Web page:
Today we have part 1 of the author team that brought us Waltzing with the Wallflower. One Wednesday Leah will be here to tell her side of the story.
“Hey.” I looked over at Leah as she edited yet another manuscript. “You wanna write a regency short story for promotion?”
Leah stopped typing and looked at me. CORRECTION: She gave me that look of pure terror that asked Can I actually do this? Do I even have time to do this? She often gets this look when I randomly bring things up, especially considering I was asking her to write out of her genre.
“Sure,” she finally answered and then went back to her typing.
Two weeks later, Waltzing with the Wallflower was born. I would LOVE to say that even while we slept the words magically wrote themselves onto our computers, but alas, that is so far from the truth!
When you write with a partner you have to take into consideration what their strengths are. I knew Leah would do awesome with a regency because she is my critique partner on all of my regency books. She and I often use regency words in daily conversation just because we don’t remember how to speak normal anymore! Sadly, we both still struggle with this and have given up all efforts to fix our odd language. 😉
Our book started with an idea. We wanted to write a book that people from all walks of life could relate to. We wanted women to look at the cover and want to read it. So we decided to write about a wallflower.
Lots of writing partners try to mesh their styles together so everything is seamless. In our first co-written book, The Parting Gift, we tried to do this. I think we did a pretty good job but that was mainly because Leah is an awesome editor and was able to go through and smooth over my hastiness and bad grammar!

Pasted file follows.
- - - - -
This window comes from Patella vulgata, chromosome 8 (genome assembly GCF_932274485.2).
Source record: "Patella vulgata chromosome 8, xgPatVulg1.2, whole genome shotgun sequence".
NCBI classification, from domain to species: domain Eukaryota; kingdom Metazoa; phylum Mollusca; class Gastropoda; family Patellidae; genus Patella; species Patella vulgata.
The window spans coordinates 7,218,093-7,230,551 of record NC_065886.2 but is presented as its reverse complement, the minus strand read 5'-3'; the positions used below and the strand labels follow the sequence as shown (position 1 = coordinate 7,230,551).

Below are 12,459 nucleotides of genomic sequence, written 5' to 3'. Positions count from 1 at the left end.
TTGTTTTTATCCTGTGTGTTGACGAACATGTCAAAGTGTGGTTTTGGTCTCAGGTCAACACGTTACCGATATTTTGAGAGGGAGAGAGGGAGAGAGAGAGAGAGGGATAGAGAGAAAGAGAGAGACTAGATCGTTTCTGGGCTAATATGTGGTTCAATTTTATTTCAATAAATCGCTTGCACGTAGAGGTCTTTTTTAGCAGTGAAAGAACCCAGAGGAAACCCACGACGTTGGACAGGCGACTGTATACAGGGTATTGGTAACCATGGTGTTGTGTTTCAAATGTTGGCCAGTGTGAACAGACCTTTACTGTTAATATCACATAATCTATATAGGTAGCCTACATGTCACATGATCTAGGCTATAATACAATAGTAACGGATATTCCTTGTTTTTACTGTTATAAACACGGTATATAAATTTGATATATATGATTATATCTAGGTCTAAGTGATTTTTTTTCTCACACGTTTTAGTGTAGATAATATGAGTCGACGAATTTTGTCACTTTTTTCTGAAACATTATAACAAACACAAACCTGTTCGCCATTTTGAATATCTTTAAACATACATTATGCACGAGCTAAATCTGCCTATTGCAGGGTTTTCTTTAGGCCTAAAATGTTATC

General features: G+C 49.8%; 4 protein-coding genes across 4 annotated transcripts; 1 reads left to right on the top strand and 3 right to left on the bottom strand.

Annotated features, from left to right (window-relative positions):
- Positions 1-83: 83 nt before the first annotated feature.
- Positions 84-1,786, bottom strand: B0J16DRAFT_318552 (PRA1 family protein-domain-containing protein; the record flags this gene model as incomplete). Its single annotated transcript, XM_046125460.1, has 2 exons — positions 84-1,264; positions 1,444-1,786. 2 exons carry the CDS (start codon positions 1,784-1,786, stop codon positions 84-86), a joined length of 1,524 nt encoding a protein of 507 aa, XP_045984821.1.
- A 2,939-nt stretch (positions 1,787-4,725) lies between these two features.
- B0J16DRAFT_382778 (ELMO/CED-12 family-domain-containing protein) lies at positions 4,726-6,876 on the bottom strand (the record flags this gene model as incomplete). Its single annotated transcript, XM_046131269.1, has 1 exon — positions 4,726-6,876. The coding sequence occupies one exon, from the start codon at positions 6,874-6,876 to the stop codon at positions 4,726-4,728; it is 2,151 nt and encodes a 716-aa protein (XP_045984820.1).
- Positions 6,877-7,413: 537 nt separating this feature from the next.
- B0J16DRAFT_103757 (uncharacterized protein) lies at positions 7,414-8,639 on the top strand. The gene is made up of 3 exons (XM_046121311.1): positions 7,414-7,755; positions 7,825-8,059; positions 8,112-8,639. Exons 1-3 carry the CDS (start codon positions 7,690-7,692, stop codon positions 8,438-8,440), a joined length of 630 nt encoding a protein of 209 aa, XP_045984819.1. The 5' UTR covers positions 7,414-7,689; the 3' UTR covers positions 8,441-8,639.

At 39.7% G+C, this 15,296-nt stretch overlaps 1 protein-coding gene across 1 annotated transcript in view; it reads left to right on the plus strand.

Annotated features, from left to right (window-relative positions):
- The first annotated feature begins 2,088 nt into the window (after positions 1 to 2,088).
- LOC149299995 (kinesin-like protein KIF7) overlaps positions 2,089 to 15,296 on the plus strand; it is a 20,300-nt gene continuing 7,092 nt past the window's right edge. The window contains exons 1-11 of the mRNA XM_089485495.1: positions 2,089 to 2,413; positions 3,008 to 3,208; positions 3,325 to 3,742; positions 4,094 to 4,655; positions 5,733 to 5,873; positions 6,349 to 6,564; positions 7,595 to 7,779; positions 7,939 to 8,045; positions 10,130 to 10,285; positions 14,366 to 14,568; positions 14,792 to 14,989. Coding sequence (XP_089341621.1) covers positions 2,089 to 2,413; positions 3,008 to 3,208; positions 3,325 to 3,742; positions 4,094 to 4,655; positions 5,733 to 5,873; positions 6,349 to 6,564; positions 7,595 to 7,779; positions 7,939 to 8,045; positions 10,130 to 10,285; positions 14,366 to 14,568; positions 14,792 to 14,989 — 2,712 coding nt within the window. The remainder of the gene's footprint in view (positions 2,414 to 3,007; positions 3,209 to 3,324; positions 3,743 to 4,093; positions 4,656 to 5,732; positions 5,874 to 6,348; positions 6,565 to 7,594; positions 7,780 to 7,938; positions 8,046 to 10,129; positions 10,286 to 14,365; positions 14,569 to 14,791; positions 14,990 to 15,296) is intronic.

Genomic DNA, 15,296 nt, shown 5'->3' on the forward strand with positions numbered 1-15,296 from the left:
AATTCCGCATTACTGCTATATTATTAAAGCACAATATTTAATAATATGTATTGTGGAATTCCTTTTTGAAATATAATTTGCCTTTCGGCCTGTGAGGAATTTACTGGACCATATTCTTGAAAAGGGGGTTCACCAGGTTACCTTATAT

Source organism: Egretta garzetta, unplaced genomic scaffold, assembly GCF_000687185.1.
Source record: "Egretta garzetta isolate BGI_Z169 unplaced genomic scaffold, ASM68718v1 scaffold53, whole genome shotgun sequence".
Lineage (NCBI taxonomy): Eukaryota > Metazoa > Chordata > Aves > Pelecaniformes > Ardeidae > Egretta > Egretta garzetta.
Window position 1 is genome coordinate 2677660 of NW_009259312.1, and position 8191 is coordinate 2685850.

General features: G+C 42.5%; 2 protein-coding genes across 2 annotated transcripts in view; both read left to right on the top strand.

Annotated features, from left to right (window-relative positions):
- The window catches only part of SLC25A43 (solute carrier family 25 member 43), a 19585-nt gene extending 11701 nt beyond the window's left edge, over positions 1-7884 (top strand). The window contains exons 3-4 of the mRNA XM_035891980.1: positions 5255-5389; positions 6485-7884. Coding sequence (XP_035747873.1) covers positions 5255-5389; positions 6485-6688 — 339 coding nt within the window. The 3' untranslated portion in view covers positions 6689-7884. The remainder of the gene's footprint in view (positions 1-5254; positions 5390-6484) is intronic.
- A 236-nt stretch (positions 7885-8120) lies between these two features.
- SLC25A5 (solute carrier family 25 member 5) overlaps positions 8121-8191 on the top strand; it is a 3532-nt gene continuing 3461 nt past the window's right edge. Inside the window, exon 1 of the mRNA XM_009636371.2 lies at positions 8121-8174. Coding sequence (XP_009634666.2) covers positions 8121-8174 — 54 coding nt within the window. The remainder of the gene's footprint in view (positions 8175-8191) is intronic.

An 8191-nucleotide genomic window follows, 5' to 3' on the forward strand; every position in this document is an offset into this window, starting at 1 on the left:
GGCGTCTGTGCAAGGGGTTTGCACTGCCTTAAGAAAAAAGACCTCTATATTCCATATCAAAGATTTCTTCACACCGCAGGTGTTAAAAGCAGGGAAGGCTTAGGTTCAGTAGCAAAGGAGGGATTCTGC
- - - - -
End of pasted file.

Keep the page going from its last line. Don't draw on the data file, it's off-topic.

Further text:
With Wallflower we wanted to try something different. We decided to split up the chapters. She would write the girl’s point of view, and I would write the guy’s. I can honestly say Leah knows me so well that she can tell what I’m trying to say even if I don’t do a very good job of getting my point across. In writing Ambrose, the hero, I never once had to tell her what he would say or how he would react to Cordelia.
And when I would be in Ambrose’s point of view and write about Cordelia’s responses, it was easy for me to see what she would say or how she would say it, because I understood where Leah was coming from.
We really did write the story in about two weeks. I wrote the prologue and first chapter, gave it to her to edit and make pretty as well as add her own flavor if need be and then she added her chapter on the master file. And so we passed back and forth the same file over and over again until it was finished. Leah edited it as we went along and also fixed mistakes I had, as well as possible characterization issues with Cordelia when I was in Ambrose’s point of view.
Once we were finished we both read through it together to see if we needed to add anything else or possibly take anything away. Because I write mainly romance and Leah does YA, I was forced to write the kissing scenes (which I didn’t mind at all!), but what’s funny is towards the end there is a scene with the brother that Leah wrote which I think is almost thicker with sensuality than my own scene, and it was hilarious. 😉
Writing with a partner can be a challenge, but honestly, Leah and I haven’t really had many conflicts. It could be because we both tend to be people-pleasers and really take into consideration the other’s opinion. If Leah tells me something I write needs tweeking, I look at her while deleting what I just wrote. Sometimes she gives me a pat on the back or a Swedish fish if I get sad, …but for the most part, I deal with it. And when she writes something that I want to add possibly more romance to, she merely hands me the computer from across the couch and waits. It’s perfect. I really love our partnership and feel sooo lucky to have a partner in her.
Rachel Van Dyken
USA Today Bestseller of “The Ugly Duckling Debutante”
Available on Amazon, Barnes and Noble, and Astraea Press
“Waltzing With The Wallflower”
“The Redemption of Lord Rawlings”
“The Seduction of Sebastian St. James”
“Every Girl Does It”
“An Unlikely Alliance”
“The Parting Gift”